Becoming light enough to float is no easy task. Raising two hundred pounds several feet above the ground requires years of mental conditioning, serenity and balancing one’s chi. It demands complete concentration and an inner discipline unrivaled in eastern cultures. Or, you can do what I did…
I sometimes get in the car on a weekend and drive aimlessly in any direction for an hour or so. It relaxes me to be on the open road and get away from the city sights and sounds. Last Sunday was the perfect time for a cruise to work off some of the Thanksgiving Day calories I had acquired over the long weekend. My most recent trek brought me to Lake Ronkonkoma in Long Island around 2pm. I stopped at a park on the west edge of the lake where locals go swimming during the warmer months. The tiny beach was empty except for a few seagulls and geese. I had it all to myself. Time to pull out the gear.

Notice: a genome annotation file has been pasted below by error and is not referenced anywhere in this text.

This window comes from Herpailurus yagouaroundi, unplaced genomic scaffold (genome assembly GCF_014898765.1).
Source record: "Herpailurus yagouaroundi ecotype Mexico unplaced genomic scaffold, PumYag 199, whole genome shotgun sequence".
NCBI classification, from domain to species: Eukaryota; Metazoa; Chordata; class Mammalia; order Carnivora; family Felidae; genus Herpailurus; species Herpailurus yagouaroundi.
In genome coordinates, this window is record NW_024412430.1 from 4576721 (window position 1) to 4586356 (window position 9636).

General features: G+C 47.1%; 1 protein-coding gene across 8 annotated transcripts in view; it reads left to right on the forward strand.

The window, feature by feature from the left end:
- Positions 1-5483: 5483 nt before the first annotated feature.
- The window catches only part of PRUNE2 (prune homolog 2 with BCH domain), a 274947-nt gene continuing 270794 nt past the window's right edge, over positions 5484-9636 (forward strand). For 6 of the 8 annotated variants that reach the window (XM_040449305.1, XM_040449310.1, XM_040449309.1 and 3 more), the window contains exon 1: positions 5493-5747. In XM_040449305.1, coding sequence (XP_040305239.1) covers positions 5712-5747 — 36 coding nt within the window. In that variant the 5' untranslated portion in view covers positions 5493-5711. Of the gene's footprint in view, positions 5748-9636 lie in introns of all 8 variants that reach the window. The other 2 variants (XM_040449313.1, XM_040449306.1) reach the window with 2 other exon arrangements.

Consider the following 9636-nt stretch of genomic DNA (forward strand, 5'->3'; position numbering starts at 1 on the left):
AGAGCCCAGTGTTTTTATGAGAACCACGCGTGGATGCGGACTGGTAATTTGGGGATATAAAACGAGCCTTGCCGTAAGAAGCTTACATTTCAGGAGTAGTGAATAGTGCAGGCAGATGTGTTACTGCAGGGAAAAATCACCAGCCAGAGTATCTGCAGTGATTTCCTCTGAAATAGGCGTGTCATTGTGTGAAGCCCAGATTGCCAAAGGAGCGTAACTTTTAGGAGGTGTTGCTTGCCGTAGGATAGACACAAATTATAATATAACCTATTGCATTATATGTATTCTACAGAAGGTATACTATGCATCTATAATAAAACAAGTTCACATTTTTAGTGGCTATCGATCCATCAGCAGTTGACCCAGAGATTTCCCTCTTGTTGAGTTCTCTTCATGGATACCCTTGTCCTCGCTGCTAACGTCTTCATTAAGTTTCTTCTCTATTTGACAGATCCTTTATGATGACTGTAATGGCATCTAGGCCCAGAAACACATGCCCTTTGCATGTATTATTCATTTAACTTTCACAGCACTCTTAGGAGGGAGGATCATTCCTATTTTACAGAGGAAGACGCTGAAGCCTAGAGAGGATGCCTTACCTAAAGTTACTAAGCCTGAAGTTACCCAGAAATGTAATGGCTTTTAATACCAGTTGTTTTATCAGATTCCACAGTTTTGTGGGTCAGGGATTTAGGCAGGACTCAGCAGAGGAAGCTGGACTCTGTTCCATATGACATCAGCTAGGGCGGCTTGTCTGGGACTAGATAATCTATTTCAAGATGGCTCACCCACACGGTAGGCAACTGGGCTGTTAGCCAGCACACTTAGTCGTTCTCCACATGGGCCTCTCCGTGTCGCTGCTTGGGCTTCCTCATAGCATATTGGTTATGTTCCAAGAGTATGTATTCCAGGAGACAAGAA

Nikon D300 with Nikkor 14-24mm 2.8 @ 14mm, mounted on tripod about waist height.
1/250 Shutter Speed, 800 ISO for a slightly grainy feel, f22.
Nikon SB-900 external Speedlight sitting on the sand camera right for fill. Bare at 1/4 power.
Camera’s pop-up flash also used for on-axis fill @ 1/20 power and also to trigger the SB-900.
Direct sunlight hitting just the upper portion of my torso. Everything below that point was hidden in shade provided by a small building directly in front of me.
I could have used a remote trigger for this shot of myself, but you would’ve seen it in my hands. Instead I set the timer to 10 seconds and timed the jump. It took a few tries to get the pose and look I wanted. (Relaxed and natural)
I made some minor level and saturation adjustments in Photoshop, as well as some dodging of the foreground, and then added a vignette to put more emphasis on the subject and overall symmetrical nature of the image. Some of the disturbed sand below me was also cropped to erase any evidence of jumping.